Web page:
Yesterday morning I was going through some client/server code I had written, mostly some custom serialization/deserialization code. The code itself was working fine; I had decent set of unit tests for it. Instead, I was focusing on doing some integration testing as well as taking some measurements of how performance was when large object sets where serialized/deserialized.

The code itself is fairly simple, and although it uses XML as the serialization format, it still is fairly efficient (XmlReader/Writer based code); however I needed to see how other factors would impact it. On the server side, I had built a TextWriter implementation on top of my networking stack, which made kept the code real simple.

In my first test, I tried having it work with a small set of objects. The result? Doing real work 110ms; serializing the results and sending them over the wire? 1100ms. Not very good.

Looking at it a bit more, I realized that the problem was that the underlying networking stack didn't do any buffering at all; if I send 3 bytes, it would send a TCP packet with those 3 bytes right away; since the XmlTextWriter class does a lot of WriteChar() calls on the underlying TextWriter, performance was abysmal.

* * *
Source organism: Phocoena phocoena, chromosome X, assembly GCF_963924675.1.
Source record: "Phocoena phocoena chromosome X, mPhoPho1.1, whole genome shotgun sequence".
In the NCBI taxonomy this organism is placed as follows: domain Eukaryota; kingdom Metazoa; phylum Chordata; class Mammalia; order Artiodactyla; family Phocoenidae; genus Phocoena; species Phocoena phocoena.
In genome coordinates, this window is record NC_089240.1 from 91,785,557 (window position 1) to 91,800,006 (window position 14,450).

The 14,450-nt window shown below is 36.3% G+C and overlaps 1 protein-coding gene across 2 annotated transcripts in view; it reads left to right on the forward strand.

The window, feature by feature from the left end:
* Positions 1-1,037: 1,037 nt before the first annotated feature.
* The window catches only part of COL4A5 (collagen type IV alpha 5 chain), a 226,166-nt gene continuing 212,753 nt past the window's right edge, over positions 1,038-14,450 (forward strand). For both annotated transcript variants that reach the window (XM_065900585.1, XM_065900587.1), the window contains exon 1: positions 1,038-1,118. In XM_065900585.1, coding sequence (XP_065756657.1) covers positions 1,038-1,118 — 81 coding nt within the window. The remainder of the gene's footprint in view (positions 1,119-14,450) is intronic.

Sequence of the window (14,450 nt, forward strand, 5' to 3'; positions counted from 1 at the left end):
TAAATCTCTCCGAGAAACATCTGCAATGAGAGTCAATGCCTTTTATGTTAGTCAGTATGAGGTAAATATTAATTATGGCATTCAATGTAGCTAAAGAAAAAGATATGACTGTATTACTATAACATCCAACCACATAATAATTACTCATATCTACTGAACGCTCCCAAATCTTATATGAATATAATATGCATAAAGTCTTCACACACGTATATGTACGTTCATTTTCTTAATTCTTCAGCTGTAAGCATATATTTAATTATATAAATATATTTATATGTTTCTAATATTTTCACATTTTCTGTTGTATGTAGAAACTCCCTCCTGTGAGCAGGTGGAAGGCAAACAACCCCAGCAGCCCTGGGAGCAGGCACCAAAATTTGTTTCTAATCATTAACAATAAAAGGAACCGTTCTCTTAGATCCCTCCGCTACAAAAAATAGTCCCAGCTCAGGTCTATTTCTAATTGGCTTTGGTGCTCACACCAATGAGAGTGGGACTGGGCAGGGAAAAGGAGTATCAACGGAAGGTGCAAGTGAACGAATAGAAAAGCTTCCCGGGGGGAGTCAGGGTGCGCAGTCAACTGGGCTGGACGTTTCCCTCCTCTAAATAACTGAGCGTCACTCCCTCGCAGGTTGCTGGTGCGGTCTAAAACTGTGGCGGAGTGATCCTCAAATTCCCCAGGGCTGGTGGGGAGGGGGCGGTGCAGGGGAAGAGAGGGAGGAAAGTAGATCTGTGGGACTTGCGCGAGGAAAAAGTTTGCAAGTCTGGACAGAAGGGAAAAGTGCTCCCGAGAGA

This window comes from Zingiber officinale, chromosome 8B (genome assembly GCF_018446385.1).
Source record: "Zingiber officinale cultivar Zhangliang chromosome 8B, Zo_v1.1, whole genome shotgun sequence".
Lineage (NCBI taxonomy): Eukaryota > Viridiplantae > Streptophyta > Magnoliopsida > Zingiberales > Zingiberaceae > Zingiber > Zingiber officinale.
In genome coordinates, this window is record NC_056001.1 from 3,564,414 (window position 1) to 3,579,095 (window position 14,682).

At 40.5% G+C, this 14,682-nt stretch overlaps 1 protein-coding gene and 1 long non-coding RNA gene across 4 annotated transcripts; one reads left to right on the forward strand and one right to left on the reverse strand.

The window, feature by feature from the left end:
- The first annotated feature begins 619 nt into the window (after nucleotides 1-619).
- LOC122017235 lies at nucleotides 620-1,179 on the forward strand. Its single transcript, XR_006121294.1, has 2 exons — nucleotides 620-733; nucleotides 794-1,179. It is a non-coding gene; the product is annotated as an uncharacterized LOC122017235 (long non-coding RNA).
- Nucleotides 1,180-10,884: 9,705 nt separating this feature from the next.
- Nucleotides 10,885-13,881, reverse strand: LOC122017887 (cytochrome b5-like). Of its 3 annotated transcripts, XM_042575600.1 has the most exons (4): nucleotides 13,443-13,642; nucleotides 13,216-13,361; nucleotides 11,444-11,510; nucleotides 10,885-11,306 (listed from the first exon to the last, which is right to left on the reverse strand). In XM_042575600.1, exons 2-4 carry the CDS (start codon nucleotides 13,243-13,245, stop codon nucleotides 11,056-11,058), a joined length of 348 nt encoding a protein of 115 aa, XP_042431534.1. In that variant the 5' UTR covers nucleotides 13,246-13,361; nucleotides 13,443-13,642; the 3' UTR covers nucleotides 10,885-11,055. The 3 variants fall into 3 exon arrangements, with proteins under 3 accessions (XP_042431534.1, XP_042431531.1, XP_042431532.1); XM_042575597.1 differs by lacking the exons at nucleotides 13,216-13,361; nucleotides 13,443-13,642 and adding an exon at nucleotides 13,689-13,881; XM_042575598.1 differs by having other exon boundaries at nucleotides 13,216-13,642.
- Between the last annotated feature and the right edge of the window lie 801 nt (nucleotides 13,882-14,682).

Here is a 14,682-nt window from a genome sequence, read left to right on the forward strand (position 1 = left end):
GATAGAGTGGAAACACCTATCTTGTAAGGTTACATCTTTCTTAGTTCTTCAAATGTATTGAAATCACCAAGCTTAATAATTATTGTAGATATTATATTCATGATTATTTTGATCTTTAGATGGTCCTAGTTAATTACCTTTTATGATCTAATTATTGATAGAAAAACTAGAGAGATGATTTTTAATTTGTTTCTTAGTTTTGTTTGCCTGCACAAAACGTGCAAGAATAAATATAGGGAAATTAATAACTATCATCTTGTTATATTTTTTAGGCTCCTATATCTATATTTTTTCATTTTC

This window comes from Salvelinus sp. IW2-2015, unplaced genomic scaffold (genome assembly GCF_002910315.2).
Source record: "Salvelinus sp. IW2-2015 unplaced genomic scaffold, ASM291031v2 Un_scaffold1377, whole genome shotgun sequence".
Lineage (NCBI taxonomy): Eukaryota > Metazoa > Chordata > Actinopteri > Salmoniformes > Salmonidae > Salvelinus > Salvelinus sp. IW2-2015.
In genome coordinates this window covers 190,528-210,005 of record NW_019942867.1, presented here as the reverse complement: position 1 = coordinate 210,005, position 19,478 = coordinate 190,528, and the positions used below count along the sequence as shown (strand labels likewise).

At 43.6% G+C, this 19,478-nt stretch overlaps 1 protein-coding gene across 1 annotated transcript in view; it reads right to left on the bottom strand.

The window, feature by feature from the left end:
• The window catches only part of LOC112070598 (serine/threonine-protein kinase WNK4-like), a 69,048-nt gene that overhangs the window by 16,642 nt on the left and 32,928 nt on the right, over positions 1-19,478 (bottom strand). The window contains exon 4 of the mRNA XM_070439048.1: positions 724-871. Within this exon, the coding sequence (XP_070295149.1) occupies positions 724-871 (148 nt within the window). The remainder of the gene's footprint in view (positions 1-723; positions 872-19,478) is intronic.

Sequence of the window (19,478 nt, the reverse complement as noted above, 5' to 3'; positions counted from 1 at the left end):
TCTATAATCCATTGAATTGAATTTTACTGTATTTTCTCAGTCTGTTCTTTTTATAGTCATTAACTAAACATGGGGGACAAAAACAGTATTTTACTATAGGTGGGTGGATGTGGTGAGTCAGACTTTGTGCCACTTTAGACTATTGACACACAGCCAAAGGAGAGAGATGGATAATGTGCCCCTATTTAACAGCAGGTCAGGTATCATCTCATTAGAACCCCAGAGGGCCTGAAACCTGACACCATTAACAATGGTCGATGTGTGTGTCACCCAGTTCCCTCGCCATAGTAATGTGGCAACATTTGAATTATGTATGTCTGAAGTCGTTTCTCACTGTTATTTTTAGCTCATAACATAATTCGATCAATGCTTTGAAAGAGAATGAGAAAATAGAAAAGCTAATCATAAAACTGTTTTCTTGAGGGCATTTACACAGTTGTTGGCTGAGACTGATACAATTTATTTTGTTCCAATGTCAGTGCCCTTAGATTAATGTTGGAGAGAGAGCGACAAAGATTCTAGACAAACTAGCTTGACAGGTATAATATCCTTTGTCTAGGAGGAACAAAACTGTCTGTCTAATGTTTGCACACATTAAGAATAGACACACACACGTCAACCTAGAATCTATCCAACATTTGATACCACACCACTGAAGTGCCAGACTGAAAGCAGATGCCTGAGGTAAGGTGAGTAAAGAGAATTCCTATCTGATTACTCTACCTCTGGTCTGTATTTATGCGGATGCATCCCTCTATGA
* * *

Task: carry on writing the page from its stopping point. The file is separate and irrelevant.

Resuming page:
So I went ahead and implemented a simple buffering scheme inside my TextWriter object, and that worked fine. Second results? Doing real work: 85ms, serializing the results: 120ms.

I then started looking at how it would perform with large object sets (as in like a few thousands of them). My first result? Doing real work: 6640ms, serializing the results? 130ms. That can't be right! Tried it a few more times; with always the same results.

Indeed it wasn't right. Turned out that while I was sending small result sets; all was well because the serialized representation of the objects was smaller than the small buffer size I was testing initially with (about 4KB), but as soon as that went over that number, I started sending larger packages down the network fairly fast and the underlying network library would throw an exception after the second or third package was sent. So indeed, failing was turning out to be faster than succeeding!

I didn't notice the exception that was occurring at first because the serialization code was wrapped with a try/catch block that, if it trapped an exception, would serialize the error information and send it along the wire as well; which was pretty useless as that was precisely what was failing :-).

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Tomas Restrepo

Software developer located in Colombia. Sr. PFE at Microsoft.